• recommending or selling any security, insurance product or other investment opportunity, including promissory notes, not approved by the firm; or
  • raising money or participating in the raising of money for any company, individual or venture without the firm's written consent.

Typically, representatives were permitted to maintain only passive investment interests; and were pointedly prohibited from involvement in selling or promoting ventures to others, holding management positions or addressing prospective investors.

From June 2010 through September 2010, the AWC alleges that Kai solicited four EDJ customers to invest in GPH without giving the firm prior written notice of the proposed transactions and his proposed role. The four customers invested $150,000 in the form of promissory notes, which were never approved by the firm.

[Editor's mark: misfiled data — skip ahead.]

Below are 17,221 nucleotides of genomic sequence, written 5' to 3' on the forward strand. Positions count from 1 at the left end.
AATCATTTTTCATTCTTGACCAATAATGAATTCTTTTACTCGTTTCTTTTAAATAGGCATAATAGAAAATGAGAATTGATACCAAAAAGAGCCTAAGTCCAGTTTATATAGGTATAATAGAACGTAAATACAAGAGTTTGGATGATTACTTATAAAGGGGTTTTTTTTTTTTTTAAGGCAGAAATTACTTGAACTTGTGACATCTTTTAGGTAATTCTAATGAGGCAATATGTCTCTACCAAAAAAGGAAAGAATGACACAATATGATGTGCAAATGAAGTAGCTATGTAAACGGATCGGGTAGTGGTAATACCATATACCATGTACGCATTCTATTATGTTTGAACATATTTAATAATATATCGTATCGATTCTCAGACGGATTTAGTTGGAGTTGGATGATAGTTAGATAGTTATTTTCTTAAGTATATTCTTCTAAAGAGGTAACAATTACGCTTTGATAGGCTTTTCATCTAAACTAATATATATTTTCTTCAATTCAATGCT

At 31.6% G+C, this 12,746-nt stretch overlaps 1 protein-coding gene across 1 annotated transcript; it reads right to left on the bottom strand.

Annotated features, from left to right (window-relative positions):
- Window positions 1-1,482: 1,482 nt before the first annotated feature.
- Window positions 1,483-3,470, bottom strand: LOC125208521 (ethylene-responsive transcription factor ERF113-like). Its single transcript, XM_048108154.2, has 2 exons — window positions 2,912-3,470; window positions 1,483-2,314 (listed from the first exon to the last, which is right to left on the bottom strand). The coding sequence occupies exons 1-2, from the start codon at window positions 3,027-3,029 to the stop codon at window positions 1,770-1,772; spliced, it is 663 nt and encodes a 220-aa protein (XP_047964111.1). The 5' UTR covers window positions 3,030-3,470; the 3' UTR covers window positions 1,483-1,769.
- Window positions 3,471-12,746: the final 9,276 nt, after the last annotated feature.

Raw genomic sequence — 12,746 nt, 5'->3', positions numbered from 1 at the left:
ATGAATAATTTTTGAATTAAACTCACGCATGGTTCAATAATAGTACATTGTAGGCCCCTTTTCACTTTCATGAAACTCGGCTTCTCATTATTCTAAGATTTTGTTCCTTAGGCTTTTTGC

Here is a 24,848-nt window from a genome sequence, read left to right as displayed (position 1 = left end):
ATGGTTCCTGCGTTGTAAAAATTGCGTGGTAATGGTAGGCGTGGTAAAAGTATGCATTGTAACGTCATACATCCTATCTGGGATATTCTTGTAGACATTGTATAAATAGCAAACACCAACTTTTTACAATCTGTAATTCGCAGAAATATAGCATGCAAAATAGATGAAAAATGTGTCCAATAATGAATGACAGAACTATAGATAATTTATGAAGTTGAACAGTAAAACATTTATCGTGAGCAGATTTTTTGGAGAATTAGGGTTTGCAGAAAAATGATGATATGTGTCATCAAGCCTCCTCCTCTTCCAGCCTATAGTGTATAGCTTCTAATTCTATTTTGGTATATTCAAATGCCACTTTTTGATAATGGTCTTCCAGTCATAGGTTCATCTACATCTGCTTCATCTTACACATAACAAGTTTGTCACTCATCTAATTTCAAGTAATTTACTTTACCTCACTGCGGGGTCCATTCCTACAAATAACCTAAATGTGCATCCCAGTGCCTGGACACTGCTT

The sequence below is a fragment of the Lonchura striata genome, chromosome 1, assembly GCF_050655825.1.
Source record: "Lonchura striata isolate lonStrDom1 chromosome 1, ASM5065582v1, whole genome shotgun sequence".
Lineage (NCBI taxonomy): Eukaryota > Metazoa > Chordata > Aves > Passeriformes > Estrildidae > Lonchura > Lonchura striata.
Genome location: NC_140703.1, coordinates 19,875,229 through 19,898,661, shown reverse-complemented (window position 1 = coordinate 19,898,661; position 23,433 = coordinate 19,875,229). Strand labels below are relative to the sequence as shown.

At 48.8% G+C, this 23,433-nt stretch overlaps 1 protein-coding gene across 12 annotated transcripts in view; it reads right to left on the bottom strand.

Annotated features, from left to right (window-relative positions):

By engaging in private securities transactions without giving EDJ prior written notification, and recommending and selling  unapproved investments, the AWC alleged that Kai violated NASD Rule 3040 and FINRA Rule 2010. In accordance with the terms of the AWC, FINRA imposed upon Kai a $5,000 fine and a four-month suspension from association in any capacity with any FINRA member

Bill Singers Comment

As "Street Sweeper" has noted in past articles, the worlds of Outside Business Activities ("OBA") and Private Securities Transactions ("PST") often collide - and with painful regulatory consequences.  Sometimes what you think is merely an OBA morphs into a PST; and sometimes the PST requires more of your attention than you anticipated and, voila!, you get sucked into the business and it rises to the level of an OBA.